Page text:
Sunday, June 28, 2009

The Black Brunswicker

The Black Brunswicker (1859-60) by John Everett Millais (1829–1896).

Millais shows here a member of that famous German mercenary corps that fought in British service against Napoleon. The young soldier parts from his lover before the battle of Waterloo. He is characterized by his black uniform and the prominent skull and crossbones on his hat. But I think these signs are serving also to indicate his almost certain fate, because the Brunswickers suffered terrible losses at Waterloo.

Neither the Brunswickers nor Millais could suspect that the well designed black uniform with the skull and the bones should become very popular in the German right-wing Freikorps movement after the First Worls War and become on this way the pattern for the uniform of the SS.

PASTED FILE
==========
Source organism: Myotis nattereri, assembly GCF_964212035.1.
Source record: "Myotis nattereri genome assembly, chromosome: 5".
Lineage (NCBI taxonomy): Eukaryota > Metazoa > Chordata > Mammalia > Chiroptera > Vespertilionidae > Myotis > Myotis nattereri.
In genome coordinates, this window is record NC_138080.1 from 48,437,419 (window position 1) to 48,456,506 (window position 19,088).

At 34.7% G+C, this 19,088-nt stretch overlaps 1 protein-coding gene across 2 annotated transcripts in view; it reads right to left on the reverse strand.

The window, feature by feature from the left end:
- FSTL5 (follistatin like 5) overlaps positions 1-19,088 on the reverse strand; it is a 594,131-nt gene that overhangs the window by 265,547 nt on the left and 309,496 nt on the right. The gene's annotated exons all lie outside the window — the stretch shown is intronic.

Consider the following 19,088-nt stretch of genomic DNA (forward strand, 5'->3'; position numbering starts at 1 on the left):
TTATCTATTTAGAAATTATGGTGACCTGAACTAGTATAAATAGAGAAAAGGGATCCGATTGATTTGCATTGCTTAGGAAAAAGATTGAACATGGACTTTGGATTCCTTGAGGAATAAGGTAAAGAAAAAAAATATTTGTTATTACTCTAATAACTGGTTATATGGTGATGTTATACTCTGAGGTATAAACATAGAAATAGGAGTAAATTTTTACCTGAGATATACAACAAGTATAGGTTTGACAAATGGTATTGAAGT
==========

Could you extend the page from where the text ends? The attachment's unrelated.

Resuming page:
1. The reproduction on the wall: isn't it from Delacroix' "Napoleon traversing the alpes"?

  2. Nothing to do with Delacroix, who had only 16 years at Waterloo. But it's from Delacroix's great neoclassical opponent Jacques-Louis David: Napoleon crossing the Saint-Bernard (1801).